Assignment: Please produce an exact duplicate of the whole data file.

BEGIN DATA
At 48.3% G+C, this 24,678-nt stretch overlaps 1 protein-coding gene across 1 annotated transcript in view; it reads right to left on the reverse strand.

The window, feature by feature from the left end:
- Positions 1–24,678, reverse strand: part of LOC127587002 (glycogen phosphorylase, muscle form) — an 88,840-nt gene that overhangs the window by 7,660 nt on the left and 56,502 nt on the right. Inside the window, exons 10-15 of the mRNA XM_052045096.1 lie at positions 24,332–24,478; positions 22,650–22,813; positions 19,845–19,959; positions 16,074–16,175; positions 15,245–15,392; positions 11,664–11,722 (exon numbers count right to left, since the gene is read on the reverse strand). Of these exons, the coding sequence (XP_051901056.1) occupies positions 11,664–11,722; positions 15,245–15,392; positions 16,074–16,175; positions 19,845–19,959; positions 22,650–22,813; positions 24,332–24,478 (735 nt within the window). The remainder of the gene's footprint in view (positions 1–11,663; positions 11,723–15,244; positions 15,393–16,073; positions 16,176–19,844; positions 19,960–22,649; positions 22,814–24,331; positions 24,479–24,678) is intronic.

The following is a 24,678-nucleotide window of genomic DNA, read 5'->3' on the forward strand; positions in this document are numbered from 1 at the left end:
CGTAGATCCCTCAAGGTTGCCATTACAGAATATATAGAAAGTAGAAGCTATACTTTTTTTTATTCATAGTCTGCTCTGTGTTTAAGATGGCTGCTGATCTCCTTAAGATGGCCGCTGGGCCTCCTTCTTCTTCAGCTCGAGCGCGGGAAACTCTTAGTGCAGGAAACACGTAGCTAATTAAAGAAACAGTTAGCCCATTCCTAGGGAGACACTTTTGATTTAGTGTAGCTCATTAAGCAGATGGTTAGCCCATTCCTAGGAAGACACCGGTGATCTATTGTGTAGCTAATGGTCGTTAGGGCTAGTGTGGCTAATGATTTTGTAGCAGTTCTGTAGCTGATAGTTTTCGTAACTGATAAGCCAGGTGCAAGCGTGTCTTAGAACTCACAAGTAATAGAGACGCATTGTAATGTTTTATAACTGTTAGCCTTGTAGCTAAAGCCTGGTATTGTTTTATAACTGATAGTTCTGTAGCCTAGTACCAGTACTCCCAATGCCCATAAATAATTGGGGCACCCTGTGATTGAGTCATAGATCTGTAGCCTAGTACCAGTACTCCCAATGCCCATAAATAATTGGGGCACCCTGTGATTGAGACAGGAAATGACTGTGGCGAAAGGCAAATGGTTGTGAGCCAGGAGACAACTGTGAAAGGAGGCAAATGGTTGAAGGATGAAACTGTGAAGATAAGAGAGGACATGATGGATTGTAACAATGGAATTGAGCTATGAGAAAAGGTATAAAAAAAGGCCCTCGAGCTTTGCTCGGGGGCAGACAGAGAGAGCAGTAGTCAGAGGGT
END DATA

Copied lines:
At 48.3% G+C, this 24,678-nt stretch overlaps 1 protein-coding gene across 1 annotated transcript in view; it reads right to left on the reverse strand.

The window, feature by feature from the left end:
- Positions 1–24,678, reverse strand: part of LOC127587002 (glycogen phosphorylase, muscle form) — an 88,840-nt gene that overhangs the window by 7,660 nt on the left and 56,502 nt on the right. Inside the window, exons 10-15 of the mRNA XM_052045096.1 lie at positions 24,332–24,478; positions 22,650–22,813; positions 19,845–19,959; positions 16,074–16,175; positions 15,245–15,392; positions 11,664–11,722 (exon numbers count right to left, since the gene is read on the reverse strand). Of these exons, the coding sequence (XP_051901056.1) occupies positions 11,664–11,722; positions 15,245–15,392; positions 16,074–16,175; positions 19,845–19,959; positions 22,650–22,813; positions 24,332–24,478 (735 nt within the window). The remainder of the gene's footprint in view (positions 1–11,663; positions 11,723–15,244; positions 15,393–16,073; positions 16,176–19,844; positions 19,960–22,649; positions 22,814–24,331; positions 24,479–24,678) is intronic.

The following is a 24,678-nucleotide window of genomic DNA, read 5'->3' on the forward strand; positions in this document are numbered from 1 at the left end:
CGTAGATCCCTCAAGGTTGCCATTACAGAATATATAGAAAGTAGAAGCTATACTTTTTTTTATTCATAGTCTGCTCTGTGTTTAAGATGGCTGCTGATCTCCTTAAGATGGCCGCTGGGCCTCCTTCTTCTTCAGCTCGAGCGCGGGAAACTCTTAGTGCAGGAAACACGTAGCTAATTAAAGAAACAGTTAGCCCATTCCTAGGGAGACACTTTTGATTTAGTGTAGCTCATTAAGCAGATGGTTAGCCCATTCCTAGGAAGACACCGGTGATCTATTGTGTAGCTAATGGTCGTTAGGGCTAGTGTGGCTAATGATTTTGTAGCAGTTCTGTAGCTGATAGTTTTCGTAACTGATAAGCCAGGTGCAAGCGTGTCTTAGAACTCACAAGTAATAGAGACGCATTGTAATGTTTTATAACTGTTAGCCTTGTAGCTAAAGCCTGGTATTGTTTTATAACTGATAGTTCTGTAGCCTAGTACCAGTACTCCCAATGCCCATAAATAATTGGGGCACCCTGTGATTGAGTCATAGATCTGTAGCCTAGTACCAGTACTCCCAATGCCCATAAATAATTGGGGCACCCTGTGATTGAGACAGGAAATGACTGTGGCGAAAGGCAAATGGTTGTGAGCCAGGAGACAACTGTGAAAGGAGGCAAATGGTTGAAGGATGAAACTGTGAAGATAAGAGAGGACATGATGGATTGTAACAATGGAATTGAGCTATGAGAAAAGGTATAAAAAAAGGCCCTCGAGCTTTGCTCGGGGGCAGACAGAGAGAGCAGTAGTCAGAGGGT